Feb 232014
 
 February 23, 2014  Posted by  Youth & Schools

Karl Broder and John Hutchins of Troutman Sanders LLP give some background on FERPA and PPRA, and then reinforce some points made by Joel Reidenberg and his colleagues at Fordham CLIP:

For example, a recent study by the Center of Law and Information Policy at Fordham Law School regarding the growing trend in school districts’ reliance on cloud computing services identifies discrepancies that often exist between a school district’s legal obligations and their contracts with vendors.  In the educational context, where technology services are often procured as a result of a public bidding process on behalf of multiple educational systems, contracts may lack terms that would assure that FERPA and PPRA protections are extended to data in vendor’s hands.  To bring vendors’ contracts in line with the school districts’ own legal obligations, the Fordham study recommends that vendors’ contracts include provisions that merit consideration by any party procuring cloud services, including:

  • Specification of the types of data transferred or collected
  • Prohibition or limitation on re-disclosure of Personally Identifiable Information
  • Prohibition or limitation on the sale or marketing of Personally Identifiable Information without express consent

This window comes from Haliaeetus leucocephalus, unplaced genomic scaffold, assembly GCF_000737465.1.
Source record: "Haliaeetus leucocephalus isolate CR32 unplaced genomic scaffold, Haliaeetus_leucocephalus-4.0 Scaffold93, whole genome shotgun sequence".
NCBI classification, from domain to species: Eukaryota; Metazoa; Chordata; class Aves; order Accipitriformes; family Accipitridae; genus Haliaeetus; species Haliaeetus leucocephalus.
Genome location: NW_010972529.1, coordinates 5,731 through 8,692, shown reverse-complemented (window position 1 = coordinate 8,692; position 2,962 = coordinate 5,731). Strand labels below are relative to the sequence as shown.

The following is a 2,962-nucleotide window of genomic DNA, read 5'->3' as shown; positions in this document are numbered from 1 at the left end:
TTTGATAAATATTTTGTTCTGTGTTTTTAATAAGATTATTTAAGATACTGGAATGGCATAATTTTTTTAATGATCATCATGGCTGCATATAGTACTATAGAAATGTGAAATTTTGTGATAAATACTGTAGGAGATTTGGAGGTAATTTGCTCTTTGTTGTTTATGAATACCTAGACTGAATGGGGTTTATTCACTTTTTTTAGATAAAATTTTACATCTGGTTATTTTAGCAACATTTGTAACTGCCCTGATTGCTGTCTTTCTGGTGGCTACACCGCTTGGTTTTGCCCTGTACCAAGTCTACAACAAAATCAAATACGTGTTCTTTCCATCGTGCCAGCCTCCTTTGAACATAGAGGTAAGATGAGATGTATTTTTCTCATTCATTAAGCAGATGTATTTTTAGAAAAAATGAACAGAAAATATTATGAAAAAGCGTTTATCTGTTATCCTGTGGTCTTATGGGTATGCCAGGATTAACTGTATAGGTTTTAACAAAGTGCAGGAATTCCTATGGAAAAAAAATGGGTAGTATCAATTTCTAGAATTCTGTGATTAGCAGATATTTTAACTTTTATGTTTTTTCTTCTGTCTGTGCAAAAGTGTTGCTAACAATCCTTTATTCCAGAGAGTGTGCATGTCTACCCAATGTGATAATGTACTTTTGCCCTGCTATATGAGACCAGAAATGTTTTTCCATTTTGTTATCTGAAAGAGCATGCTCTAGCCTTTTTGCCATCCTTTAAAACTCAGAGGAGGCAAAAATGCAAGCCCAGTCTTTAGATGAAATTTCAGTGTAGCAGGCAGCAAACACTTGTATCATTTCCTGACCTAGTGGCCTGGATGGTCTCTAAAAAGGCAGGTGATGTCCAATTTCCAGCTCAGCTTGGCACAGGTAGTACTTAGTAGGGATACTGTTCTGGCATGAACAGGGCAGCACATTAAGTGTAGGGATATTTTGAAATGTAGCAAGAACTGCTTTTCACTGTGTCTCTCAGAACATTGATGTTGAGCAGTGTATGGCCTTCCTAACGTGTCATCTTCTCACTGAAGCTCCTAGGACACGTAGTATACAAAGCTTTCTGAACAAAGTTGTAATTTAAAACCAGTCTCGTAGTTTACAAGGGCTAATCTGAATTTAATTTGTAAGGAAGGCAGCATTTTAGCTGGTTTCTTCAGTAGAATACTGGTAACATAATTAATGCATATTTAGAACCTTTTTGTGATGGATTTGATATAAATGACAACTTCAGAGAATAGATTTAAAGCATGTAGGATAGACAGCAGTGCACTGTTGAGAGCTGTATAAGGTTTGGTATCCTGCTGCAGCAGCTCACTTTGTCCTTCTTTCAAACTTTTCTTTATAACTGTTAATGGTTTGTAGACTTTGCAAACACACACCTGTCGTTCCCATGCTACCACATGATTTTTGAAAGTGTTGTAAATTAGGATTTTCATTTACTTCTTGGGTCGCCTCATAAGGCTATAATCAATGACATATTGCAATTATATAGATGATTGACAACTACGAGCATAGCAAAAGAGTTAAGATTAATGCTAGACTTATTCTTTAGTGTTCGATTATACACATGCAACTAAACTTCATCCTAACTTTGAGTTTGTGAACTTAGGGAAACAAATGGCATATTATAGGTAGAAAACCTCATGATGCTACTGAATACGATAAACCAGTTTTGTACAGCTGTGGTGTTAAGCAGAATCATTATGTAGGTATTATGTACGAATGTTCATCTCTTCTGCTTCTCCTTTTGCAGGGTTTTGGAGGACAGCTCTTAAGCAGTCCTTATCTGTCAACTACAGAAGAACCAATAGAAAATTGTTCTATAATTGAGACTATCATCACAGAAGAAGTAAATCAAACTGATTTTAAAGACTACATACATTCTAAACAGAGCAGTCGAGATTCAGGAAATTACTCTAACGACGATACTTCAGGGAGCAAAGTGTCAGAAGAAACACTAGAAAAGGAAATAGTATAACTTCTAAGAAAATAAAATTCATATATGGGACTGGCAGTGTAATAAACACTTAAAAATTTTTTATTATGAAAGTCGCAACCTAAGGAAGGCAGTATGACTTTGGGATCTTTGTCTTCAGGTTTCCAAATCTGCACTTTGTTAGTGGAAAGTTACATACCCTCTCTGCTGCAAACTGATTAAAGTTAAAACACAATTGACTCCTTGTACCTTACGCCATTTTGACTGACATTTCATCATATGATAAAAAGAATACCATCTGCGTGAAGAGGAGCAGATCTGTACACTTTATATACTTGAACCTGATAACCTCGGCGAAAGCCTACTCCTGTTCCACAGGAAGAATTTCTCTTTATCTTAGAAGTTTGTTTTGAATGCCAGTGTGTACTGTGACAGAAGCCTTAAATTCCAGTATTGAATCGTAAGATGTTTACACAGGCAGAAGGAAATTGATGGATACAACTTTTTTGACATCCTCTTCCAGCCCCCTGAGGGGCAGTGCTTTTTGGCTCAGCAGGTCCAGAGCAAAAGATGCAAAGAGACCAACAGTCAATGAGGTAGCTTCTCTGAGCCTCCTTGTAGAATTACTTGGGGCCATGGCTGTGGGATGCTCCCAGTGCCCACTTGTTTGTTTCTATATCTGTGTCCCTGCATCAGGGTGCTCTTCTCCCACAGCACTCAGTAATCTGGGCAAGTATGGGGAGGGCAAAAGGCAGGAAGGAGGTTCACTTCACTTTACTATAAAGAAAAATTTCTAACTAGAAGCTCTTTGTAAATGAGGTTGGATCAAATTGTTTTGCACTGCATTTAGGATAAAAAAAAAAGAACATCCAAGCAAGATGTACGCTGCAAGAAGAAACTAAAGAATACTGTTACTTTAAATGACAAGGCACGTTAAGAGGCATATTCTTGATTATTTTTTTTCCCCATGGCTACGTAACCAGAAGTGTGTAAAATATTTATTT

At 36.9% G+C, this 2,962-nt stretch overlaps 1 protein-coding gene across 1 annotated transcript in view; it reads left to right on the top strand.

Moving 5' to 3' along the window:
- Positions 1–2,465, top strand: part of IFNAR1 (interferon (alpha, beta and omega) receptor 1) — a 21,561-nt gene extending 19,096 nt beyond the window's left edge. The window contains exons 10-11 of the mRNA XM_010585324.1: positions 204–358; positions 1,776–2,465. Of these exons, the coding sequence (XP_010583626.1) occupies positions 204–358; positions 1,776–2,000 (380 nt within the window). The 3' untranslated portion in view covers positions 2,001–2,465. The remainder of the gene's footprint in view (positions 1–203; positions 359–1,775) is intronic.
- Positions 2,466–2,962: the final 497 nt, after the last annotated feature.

• Assurance that the procuring party [in this case, school districts] have exclusive control over data access and mining
  • Prohibition on the imposition of new or conflicting privacy terms when end-users activate an account
  • Allocation of responsibilities for granting end-user access and correction requests
  • Specification of whether foreign storage and processing is permitted
  • Specification of whether other government agencies may gain access without end-user consent
  • Specification of data security measures and breach notification responsibilities
  • Prohibition on unilateral modification
  • Audit rights

These educational privacy laws point out, as we have many times before, the fact that the privacy regime in the United States is fractured and industry-specific.  But protections can be negotiated in your vendor contracts, and the Fordham study provides some good examples of protections users should be looking for when negotiating with cloud vendors.

SOURCE: LexisNexis

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